Flo clicks on the link and watches the full video. In it, sKill3r’s in the middle of setting up a security system when she hears a noise. Her Soldier Spy Drone scouts the area and flies ahead while she continues installing the ZigBee towers to re-establish connection (a Zombie stampede tore it down). “Watch out! Behind you!” her virtual assistant swiftly warns her via headset. She swivels quickly, ducking and swinging her laser sword - slash! Right through the zombie’s chest. He topples over and she sprays him with sterilizer (teaming up with coders, scientists have come up with some really awesome inventions). “Wipe your face! You got splatter on you!” her virtual assistant warns. She grabs a rag from her backpack and wipes her face and smart glasses as she flees the scene. “That was close!” she says into the camera, and winks.

Flo scrolls through the video's comments. Z-tube's algorithm seems to favour the positive comments, and filters out the trolls. Nasty comments rank at the bottom. It’s pretty cool - being kind is rewarded these days! “That’s a Cyber-Generation thing,” her mom said once, "the internet used to be a dark and lonely place."

"Almost there," her mum says, a little more relaxed.

Flo’s new home is about 10 kilometers from Safeville's main gates.

They pass through the Nutrition Sector, where open warehouses of vertical food farms stretch for miles. Flo peers out the window and smiles. Agribots are harvesting spinach and tomato crops for this season. That means a whole season of Flo’s favorite spaghetti dish! The artificial sunlight helps food production continue no matter the weather, and the aquaponics setup helps recycle Safeville’s precious water, along with providing the citizens a protein source.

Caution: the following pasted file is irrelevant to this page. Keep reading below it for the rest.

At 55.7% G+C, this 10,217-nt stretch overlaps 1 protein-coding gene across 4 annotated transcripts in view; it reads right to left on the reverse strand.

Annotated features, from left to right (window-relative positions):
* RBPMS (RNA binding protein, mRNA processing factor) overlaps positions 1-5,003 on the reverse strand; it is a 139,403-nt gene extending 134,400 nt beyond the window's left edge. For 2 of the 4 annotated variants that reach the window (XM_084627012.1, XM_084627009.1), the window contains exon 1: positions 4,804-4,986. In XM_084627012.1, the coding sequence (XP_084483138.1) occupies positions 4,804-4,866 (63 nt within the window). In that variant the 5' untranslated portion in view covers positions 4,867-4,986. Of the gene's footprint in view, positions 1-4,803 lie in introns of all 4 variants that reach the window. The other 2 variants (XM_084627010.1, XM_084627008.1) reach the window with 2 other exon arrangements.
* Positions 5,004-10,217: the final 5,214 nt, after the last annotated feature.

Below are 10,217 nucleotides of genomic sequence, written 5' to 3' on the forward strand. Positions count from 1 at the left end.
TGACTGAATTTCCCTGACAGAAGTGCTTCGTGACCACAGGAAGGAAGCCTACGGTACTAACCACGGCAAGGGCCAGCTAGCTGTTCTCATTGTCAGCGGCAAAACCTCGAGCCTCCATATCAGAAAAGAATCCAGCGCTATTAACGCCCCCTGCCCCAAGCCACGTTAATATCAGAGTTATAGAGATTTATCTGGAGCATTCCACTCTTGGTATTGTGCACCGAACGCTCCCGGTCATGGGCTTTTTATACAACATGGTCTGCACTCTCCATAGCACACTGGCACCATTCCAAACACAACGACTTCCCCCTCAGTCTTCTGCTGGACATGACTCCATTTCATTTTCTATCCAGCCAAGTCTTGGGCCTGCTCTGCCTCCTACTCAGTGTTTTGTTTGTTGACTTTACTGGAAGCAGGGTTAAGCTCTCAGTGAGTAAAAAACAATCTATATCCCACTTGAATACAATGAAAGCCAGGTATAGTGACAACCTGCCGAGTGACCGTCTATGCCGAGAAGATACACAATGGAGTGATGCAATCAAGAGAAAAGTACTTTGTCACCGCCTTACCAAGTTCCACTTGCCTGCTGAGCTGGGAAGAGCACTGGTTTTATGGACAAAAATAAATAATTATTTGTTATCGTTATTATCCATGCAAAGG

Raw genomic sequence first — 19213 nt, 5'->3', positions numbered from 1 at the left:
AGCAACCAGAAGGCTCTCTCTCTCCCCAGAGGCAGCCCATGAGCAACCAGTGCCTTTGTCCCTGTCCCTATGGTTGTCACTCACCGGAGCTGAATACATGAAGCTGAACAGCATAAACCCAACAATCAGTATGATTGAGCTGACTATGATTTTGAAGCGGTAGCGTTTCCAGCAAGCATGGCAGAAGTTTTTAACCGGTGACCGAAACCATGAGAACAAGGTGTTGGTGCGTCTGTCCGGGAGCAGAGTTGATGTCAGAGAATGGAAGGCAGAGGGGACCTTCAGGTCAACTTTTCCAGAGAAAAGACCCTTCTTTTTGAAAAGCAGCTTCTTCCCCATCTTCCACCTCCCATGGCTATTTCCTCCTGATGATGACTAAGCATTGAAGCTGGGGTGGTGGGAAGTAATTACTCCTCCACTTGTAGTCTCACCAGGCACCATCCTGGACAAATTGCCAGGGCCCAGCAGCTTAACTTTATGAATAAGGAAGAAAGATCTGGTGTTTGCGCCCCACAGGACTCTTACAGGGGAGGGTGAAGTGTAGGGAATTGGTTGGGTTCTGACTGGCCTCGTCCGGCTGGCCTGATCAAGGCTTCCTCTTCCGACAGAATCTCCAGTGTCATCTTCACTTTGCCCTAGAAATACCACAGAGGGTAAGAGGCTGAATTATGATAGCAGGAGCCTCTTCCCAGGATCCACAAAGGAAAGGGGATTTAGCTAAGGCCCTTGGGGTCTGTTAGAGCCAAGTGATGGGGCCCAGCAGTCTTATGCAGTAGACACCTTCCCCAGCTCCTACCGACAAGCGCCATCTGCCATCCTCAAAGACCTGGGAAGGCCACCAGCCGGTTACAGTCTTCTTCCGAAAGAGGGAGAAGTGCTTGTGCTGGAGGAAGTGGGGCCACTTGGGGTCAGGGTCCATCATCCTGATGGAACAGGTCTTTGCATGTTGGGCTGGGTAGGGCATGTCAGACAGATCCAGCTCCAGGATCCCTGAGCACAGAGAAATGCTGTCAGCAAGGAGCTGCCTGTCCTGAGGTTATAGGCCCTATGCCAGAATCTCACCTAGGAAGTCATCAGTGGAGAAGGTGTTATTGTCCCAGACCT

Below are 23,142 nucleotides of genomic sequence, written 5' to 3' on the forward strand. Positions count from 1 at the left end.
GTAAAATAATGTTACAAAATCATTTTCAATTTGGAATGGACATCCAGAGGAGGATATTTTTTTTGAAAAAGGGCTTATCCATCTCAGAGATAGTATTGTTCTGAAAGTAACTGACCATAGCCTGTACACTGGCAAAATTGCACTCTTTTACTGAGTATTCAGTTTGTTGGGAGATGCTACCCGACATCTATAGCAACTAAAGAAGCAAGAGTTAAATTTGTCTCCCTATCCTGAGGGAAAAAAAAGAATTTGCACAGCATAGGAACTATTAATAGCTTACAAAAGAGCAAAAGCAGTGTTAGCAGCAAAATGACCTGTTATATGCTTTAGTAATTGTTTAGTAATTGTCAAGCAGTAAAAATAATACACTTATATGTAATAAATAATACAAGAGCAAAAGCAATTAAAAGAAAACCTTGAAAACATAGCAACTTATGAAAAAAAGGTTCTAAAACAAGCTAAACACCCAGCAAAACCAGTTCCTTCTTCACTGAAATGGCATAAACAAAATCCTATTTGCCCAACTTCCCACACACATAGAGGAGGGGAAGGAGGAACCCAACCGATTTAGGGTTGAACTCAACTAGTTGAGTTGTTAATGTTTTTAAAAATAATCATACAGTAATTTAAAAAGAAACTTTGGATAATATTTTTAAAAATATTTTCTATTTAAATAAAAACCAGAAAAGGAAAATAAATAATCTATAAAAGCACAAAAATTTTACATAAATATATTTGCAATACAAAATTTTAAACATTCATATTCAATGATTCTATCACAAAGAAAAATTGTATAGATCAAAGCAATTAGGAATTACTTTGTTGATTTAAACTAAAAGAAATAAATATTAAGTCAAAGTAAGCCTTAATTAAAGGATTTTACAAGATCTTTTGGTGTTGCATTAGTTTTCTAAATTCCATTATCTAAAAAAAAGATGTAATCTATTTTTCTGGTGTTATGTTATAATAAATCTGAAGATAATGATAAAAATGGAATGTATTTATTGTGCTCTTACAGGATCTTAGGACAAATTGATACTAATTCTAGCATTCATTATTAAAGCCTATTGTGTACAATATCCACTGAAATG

The sun is setting and Flo starts filming out the window, narrating, “It’s amazing how resourceful humans can be, right? They literally hacked a happy, thriving, zombie-free life. It’s one thing to build this in the metaverse, but they did it in the real world!” Flo uploads the clip. She wants to share hope. Something a little lighter than just being Zombie obsessed all the time! There are lots of upsides to Safeville - why not focus on those?

There are many of these safe cities scattered around the globe.

People have adapted in the most fascinating ways. Each city looks and functions differently. But every cluster uses low-power radio technology like LoraWan and the Helium Network. Survivors need secure, wireless, low-bandwidth, long-range communication methods to stay connected. Their flexible use-case has been optimized for smart agriculture, homes, supply chains, buildings and industrial IoT. Flo totally nerds out on this stuff -  HackerNews and Reddit are her favorite places to get the latest.